It goes without saying that data is an invaluable asset to any company. On the other hand, privacy is an invaluable asset to us as individuals. In order to reconcile these two points, a variety of regulations have imbued individuals with the right to data privacy. In recent years, the most prominent example has been the EU’s General Data Protection Regulation (GDPR), which has been in effect since 2018 and has evolved from being just a European data privacy law to becoming a global data privacy standard. It has influenced legislation across the world including California's CCPA, Canada's Digital Charter Information Act, Brazil 's LGPD, and India's PDPB, just to name a few. More recently, South Africa has promulgated its new Protection of Personal Information Act (POPIA), which will come into effect on 1 July 2021. This new data privacy regulation aims to protect South Africans from fraud and invasions of their privacy by protecting their personal information and preventing identity theft.
Most data privacy laws have similar elements that work toward keeping personal data safe, the most common of which are breach notification requirements and requirements to apply some kind of cryptography to protect sensitive data. Generally speaking, POPIA is much less demanding than the data privacy standard bearer GDPR, but there are key requirements and differences that organisations operating within South Africa should take note of. Here are some of the most frequently asked questions regarding POPIA:
Does POPIA apply outside of South Africa?
No, if your organisation doesn't physically operate within South Africa, you're all set and can stop reading right here; there's no need to block all traffic to your website from South African IP addresses and reroute them to a generic apology page telling them how much you value their privacy and regret not being able to serve them (who's bitter? I'm not bitter). This is a significant difference to GDPR, which applies to organisations worldwide that collect and process the personal data of EU data subjects, regardless of where they're located. However, if your business is domiciled in de Republiek van Suid-Afrika, you'll want to keep reading.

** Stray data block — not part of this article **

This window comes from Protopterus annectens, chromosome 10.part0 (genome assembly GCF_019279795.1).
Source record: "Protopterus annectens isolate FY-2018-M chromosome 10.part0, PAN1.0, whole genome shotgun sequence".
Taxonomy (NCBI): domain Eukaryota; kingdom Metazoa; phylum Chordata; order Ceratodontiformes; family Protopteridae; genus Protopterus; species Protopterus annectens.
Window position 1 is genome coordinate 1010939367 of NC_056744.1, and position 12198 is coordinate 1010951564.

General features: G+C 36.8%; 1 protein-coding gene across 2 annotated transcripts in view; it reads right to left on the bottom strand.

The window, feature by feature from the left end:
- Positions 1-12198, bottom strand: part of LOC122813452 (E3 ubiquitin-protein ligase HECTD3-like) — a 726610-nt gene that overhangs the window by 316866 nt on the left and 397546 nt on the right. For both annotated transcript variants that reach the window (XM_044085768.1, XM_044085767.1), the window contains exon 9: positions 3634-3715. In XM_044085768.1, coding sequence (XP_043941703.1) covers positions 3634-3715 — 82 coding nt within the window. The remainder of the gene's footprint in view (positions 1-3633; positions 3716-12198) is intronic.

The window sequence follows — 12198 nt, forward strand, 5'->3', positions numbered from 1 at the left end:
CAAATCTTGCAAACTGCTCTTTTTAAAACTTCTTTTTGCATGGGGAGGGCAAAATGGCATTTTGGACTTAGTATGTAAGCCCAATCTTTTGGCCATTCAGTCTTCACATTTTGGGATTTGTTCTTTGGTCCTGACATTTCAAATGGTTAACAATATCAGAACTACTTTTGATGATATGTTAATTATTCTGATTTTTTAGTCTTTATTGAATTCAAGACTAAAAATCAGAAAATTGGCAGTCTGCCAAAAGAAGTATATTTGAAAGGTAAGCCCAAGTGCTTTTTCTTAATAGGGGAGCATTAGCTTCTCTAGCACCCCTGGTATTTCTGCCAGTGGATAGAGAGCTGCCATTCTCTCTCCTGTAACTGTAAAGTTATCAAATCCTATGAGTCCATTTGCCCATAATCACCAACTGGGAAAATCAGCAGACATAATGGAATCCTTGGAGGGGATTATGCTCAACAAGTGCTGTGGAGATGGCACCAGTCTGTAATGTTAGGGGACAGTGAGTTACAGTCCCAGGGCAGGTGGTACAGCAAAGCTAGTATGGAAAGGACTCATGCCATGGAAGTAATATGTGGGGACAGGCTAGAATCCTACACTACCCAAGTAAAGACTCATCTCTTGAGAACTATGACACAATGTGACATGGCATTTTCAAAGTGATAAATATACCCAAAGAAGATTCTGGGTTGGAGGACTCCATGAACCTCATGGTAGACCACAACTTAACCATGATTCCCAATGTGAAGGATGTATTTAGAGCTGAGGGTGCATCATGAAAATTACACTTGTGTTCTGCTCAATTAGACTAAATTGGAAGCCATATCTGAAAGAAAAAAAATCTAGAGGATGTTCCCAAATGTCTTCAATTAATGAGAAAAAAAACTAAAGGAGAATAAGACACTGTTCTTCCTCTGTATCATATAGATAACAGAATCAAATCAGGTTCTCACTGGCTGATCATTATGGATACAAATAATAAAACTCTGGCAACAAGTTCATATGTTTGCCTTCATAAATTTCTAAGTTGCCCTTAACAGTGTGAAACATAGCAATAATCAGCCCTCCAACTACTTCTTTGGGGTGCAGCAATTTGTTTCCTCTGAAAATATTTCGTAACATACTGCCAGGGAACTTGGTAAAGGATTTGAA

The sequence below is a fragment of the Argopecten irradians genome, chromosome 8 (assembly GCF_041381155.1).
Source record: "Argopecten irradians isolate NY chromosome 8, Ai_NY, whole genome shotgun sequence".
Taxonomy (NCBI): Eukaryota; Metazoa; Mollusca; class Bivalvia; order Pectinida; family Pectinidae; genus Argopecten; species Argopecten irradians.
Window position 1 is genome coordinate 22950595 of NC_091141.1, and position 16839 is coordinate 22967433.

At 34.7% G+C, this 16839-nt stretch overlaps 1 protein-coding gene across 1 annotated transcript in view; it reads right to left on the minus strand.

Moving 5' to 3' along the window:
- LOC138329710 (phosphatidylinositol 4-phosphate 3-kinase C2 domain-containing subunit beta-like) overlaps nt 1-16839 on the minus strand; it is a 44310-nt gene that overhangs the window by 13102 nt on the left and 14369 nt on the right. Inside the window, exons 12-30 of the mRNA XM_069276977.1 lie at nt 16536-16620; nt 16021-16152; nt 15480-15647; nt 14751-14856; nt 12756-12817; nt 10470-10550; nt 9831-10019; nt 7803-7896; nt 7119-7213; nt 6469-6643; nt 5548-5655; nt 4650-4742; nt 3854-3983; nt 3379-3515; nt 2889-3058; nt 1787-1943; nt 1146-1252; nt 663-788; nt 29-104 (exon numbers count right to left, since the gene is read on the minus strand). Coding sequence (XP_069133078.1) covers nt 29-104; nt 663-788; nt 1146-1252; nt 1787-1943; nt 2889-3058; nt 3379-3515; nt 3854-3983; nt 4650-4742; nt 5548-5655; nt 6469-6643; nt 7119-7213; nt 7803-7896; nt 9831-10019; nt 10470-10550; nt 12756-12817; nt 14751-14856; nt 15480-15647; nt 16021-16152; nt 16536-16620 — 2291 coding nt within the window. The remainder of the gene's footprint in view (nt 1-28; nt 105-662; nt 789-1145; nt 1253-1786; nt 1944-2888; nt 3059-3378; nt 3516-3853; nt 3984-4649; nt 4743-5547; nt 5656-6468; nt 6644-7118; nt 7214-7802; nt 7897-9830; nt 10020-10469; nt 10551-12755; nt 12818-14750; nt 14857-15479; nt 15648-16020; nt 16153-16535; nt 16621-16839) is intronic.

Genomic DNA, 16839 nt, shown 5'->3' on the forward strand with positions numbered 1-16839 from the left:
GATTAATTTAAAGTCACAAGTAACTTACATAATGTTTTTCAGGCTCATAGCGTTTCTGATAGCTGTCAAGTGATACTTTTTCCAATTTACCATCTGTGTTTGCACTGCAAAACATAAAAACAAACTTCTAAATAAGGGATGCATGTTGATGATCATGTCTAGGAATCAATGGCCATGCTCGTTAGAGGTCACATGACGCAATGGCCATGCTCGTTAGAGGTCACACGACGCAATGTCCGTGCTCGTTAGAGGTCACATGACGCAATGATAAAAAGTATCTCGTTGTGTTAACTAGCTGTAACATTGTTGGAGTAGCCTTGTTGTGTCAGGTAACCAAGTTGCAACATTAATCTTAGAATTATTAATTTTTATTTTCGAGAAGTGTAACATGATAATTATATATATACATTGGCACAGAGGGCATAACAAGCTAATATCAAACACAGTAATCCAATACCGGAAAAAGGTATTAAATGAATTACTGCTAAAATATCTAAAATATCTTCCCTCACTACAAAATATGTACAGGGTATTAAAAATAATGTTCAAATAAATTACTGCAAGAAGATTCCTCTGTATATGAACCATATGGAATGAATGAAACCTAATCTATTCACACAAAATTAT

What are the penalties for non-compliance with POPIA?
POPIA includes both fines for organisations that violate the law as well as criminal charges for individuals who are personally responsible. These personal criminal charges can result in a prison sentence of up to 10 years, which may act as a greater deterrent for larger organisations than the fines, which are capped at 10 million ZAR (approximately 550,000 EUR).
Does personal information have to be encrypted or pseudonymised?
POPIA requires that "reasonable technical and organisational measures" be taken to prevent the loss of or unauthorised access to personal information. Granted I am not a lawyer, but storing and transferring personal information in clear text is not a reasonable measure in my estimation. Given that breaches are virtually inevitable and often go undetected for months at a time, a reasonable course of action is to protect sensitive data throughout its lifecycle in order to minimise exposure, accidental or otherwise.
Is company data protected under POPIA?
Yes, in this regard POPIA is broader in scope than similar data privacy laws in that it applies to both “juristic” and “natural persons,” meaning that data about companies and organisations is also protected. This can have implications not only for prospect accounts, but also for partners and suppliers.
Does POPIA require a Data Protection Officer (DPO)?
It doesn't require a DPO per se, however POPIA introduces a similar role called the Information Officer. The Information Officer reports to the CEO of the company and their day-to-day responsibilities differ somewhat to those of a Data Protection Officer under GDPR. For instance, the Information Officer is responsible for encouraging compliance through the development, implementation, and monitoring and maintaining of a compliance framework, while the Data Protection Officer educates a company and its employees about compliance by training staff involved in data processing.
How quickly must data breaches be reported?
While no timeframe is defined, any breaches of POPIA must be reported "as soon as reasonably possible," which could be interpreted two ways. Many similar laws have a 72-hour leniency period, so is 72 hours considered a reasonable response time or will the authorities in South Africa expect a quicker response? In any event, the best bet is to have a response plan in place ahead of time.
Companies should always be familiar with the data privacy laws/regulations of the country they operate in. Especially with the massive shift towards digital transformation, companies need to spend more time not only thinking about how to secure their data to be compliant to their country’s privacy law – especially with the possibility of a potential crossover. Remember, there can be no data privacy without data protection.